Eventually, they tried to corner the jogger using the vehicles. Travis McMichael and Ahmaud Arbery got into a physical confrontation, and McMichael shot him three times, killing him.
How did the police investigate the shooting, and when was the video released to the public?
Local police did not make any arrests in the case for three months. Body camera footage later released to the public shows the first officer on the scene ignoring Mr. Arbery, still clearly alive and lying on the ground in pain, and instead speaking with the McMichaels and Bryan. A second officer on the scene eventually arrived and pronounced the jogger dead. None of the men were detained.
In May 2020, video footage of the men chasing Mr Arbery in their trucks leaked to the public, prompting the Georgia Bureau of Investigation to take over the case and resulting in arrests shortly thereafter. George Floyd was murdered in Minneapolis a few weeks after the video became public, and both men's deaths helped fuel the nationwide racial justice protests of 2020.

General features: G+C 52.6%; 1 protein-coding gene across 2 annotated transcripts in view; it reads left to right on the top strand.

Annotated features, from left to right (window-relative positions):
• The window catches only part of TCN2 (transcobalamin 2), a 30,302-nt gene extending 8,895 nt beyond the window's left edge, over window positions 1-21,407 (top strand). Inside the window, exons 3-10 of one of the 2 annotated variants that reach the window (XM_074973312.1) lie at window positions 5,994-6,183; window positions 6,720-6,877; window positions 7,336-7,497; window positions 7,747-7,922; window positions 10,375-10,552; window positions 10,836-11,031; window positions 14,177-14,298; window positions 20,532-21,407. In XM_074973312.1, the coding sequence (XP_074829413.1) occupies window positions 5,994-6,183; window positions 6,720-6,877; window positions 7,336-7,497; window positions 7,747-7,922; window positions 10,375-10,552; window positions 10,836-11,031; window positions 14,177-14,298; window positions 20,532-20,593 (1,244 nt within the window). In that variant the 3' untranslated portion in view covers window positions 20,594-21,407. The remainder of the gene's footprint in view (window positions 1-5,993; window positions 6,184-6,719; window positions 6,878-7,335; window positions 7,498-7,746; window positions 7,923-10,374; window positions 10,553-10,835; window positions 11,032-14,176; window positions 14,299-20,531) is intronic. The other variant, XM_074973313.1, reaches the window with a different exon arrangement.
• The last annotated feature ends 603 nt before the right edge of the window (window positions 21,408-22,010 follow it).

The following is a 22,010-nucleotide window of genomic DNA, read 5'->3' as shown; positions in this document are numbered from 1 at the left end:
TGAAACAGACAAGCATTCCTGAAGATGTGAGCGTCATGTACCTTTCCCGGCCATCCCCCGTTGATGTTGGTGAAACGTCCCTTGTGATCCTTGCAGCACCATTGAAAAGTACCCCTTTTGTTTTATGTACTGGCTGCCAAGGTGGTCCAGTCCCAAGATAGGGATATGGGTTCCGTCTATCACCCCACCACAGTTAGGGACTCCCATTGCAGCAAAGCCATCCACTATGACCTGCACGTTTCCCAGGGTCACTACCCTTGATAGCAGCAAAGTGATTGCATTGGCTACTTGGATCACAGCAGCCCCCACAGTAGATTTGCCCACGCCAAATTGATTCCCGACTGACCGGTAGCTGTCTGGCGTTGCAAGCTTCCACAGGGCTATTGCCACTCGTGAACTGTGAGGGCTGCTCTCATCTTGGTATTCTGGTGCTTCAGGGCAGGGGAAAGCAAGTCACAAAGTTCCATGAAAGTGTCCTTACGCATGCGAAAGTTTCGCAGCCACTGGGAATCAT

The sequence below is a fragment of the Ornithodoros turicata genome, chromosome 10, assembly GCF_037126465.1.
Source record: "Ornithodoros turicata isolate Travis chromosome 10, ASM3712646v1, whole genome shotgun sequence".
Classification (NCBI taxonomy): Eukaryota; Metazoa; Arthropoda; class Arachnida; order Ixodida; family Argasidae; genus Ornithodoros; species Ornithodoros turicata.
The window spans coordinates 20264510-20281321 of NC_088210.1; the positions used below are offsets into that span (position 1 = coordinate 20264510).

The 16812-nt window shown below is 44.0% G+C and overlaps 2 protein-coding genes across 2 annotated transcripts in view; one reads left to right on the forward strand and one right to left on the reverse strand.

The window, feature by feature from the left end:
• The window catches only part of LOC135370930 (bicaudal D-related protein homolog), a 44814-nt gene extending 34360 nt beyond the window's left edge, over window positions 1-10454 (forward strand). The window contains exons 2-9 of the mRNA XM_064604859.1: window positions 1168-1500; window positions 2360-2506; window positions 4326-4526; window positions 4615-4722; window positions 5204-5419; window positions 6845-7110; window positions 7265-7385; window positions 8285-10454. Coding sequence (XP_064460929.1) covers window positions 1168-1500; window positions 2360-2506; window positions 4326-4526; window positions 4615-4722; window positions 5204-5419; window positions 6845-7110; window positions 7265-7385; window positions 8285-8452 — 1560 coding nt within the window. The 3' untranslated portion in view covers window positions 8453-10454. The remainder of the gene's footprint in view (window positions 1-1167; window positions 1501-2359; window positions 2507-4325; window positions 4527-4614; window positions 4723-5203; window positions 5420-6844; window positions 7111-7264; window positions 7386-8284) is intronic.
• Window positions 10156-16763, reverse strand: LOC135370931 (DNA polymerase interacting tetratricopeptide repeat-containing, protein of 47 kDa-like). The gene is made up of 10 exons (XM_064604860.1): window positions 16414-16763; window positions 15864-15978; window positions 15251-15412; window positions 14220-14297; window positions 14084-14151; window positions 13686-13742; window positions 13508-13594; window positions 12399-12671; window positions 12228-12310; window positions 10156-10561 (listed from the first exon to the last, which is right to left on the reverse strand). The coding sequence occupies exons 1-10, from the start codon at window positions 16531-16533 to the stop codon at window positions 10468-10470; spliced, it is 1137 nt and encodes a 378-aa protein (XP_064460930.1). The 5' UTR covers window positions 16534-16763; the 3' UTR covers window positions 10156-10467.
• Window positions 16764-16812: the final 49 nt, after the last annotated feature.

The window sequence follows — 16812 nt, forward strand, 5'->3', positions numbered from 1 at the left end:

What were the charges against the McMichaels and William Bryan, and how much prison time do they carry?
The three men were facing nine different state charges, including malice murder, felony murder, false imprisonment, aggravated assault with a 12-gauge shotgun, and aggravated assault with pickup trucks, and could be sentenced to life in prison if convicted. They all pleaded not guilty.
Travis McMichael, the man who shot Mr. Arbery, was found guilty on all nine counts. Gregory McMichael was found not guilty of malice murder, but guilty on all other counts. Bryan was found not guilty of malice murder and one count of felony murder, while being held guilty on three other counts of felony murder and three other charges.
All three were sentenced to life in prison on the state murder charges in November of last year and convicted in federal court in February of this year for violating Mr. Arbery's right to use a public street because of his race.
The federal jury also found the three men guilty of attempted kidnapping and the two McMichaels were found guilty of violating gun legislation.
How long will the killers be behind bars?
On January 7, Travis McMichael and Gregory McMichael were sentenced to life without the possibility of parole, meaning they will die behind bars for Mr. Arbery's murder.
Bryan was sentenced to life with the possibility of parole after Judge Timothy Walmsley said he believes he "stands in very different shoes" to the McMichaels.